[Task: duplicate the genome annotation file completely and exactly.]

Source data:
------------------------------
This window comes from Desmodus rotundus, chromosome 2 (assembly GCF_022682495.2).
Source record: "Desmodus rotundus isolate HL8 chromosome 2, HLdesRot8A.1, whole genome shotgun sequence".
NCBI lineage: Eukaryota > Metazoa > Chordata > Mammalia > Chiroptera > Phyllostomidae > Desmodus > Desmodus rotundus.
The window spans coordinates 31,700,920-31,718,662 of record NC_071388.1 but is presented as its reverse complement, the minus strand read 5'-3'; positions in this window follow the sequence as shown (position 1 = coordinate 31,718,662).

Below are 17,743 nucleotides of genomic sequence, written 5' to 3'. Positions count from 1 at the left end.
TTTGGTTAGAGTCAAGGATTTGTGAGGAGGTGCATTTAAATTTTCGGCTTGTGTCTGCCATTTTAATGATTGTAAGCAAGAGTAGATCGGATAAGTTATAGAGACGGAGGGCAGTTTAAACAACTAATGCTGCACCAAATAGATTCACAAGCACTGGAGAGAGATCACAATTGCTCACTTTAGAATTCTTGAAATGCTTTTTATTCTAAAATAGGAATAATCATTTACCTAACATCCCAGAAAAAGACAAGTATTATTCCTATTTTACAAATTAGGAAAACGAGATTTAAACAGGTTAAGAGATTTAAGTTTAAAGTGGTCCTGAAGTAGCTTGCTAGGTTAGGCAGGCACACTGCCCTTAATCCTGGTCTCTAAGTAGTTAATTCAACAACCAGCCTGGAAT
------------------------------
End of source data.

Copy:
This window comes from Desmodus rotundus, chromosome 2 (assembly GCF_022682495.2).
Source record: "Desmodus rotundus isolate HL8 chromosome 2, HLdesRot8A.1, whole genome shotgun sequence".
NCBI lineage: Eukaryota > Metazoa > Chordata > Mammalia > Chiroptera > Phyllostomidae > Desmodus > Desmodus rotundus.
The window spans coordinates 31,700,920-31,718,662 of record NC_071388.1 but is presented as its reverse complement, the minus strand read 5'-3'; positions in this window follow the sequence as shown (position 1 = coordinate 31,718,662).

Below are 17,743 nucleotides of genomic sequence, written 5' to 3'. Positions count from 1 at the left end.
TTTGGTTAGAGTCAAGGATTTGTGAGGAGGTGCATTTAAATTTTCGGCTTGTGTCTGCCATTTTAATGATTGTAAGCAAGAGTAGATCGGATAAGTTATAGAGACGGAGGGCAGTTTAAACAACTAATGCTGCACCAAATAGATTCACAAGCACTGGAGAGAGATCACAATTGCTCACTTTAGAATTCTTGAAATGCTTTTTATTCTAAAATAGGAATAATCATTTACCTAACATCCCAGAAAAAGACAAGTATTATTCCTATTTTACAAATTAGGAAAACGAGATTTAAACAGGTTAAGAGATTTAAGTTTAAAGTGGTCCTGAAGTAGCTTGCTAGGTTAGGCAGGCACACTGCCCTTAATCCTGGTCTCTAAGTAGTTAATTCAACAACCAGCCTGGAAT